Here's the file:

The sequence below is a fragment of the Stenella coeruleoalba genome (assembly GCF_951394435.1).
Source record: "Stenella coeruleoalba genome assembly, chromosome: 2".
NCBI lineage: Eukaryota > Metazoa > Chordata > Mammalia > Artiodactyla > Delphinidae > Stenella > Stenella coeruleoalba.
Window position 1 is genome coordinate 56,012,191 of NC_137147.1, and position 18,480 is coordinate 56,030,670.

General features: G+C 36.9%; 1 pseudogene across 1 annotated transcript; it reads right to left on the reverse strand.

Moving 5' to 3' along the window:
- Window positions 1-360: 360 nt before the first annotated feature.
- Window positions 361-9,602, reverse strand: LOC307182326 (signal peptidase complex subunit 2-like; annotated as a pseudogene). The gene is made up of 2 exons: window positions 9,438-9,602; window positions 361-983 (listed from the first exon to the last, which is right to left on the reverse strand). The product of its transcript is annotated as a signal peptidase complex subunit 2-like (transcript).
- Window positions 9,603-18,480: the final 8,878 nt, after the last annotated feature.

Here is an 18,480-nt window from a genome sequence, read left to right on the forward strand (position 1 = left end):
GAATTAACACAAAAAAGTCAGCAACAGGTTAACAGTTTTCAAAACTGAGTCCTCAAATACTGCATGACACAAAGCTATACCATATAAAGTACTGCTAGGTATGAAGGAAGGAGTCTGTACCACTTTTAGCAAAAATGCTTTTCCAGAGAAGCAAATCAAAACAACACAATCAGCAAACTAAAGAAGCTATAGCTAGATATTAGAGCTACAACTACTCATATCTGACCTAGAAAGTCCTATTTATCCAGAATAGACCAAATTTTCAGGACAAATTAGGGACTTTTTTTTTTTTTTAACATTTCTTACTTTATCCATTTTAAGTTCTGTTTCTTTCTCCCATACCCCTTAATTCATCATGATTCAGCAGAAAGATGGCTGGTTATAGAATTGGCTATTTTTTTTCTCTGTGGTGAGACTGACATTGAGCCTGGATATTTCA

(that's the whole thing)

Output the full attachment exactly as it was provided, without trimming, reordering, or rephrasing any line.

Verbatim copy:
The sequence below is a fragment of the Stenella coeruleoalba genome (assembly GCF_951394435.1).
Source record: "Stenella coeruleoalba genome assembly, chromosome: 2".
NCBI lineage: Eukaryota > Metazoa > Chordata > Mammalia > Artiodactyla > Delphinidae > Stenella > Stenella coeruleoalba.
Window position 1 is genome coordinate 56,012,191 of NC_137147.1, and position 18,480 is coordinate 56,030,670.

General features: G+C 36.9%; 1 pseudogene across 1 annotated transcript; it reads right to left on the reverse strand.

Moving 5' to 3' along the window:
- Window positions 1-360: 360 nt before the first annotated feature.
- Window positions 361-9,602, reverse strand: LOC307182326 (signal peptidase complex subunit 2-like; annotated as a pseudogene). The gene is made up of 2 exons: window positions 9,438-9,602; window positions 361-983 (listed from the first exon to the last, which is right to left on the reverse strand). The product of its transcript is annotated as a signal peptidase complex subunit 2-like (transcript).
- Window positions 9,603-18,480: the final 8,878 nt, after the last annotated feature.

Here is an 18,480-nt window from a genome sequence, read left to right on the forward strand (position 1 = left end):
GAATTAACACAAAAAAGTCAGCAACAGGTTAACAGTTTTCAAAACTGAGTCCTCAAATACTGCATGACACAAAGCTATACCATATAAAGTACTGCTAGGTATGAAGGAAGGAGTCTGTACCACTTTTAGCAAAAATGCTTTTCCAGAGAAGCAAATCAAAACAACACAATCAGCAAACTAAAGAAGCTATAGCTAGATATTAGAGCTACAACTACTCATATCTGACCTAGAAAGTCCTATTTATCCAGAATAGACCAAATTTTCAGGACAAATTAGGGACTTTTTTTTTTTTTTAACATTTCTTACTTTATCCATTTTAAGTTCTGTTTCTTTCTCCCATACCCCTTAATTCATCATGATTCAGCAGAAAGATGGCTGGTTATAGAATTGGCTATTTTTTTTCTCTGTGGTGAGACTGACATTGAGCCTGGATATTTCA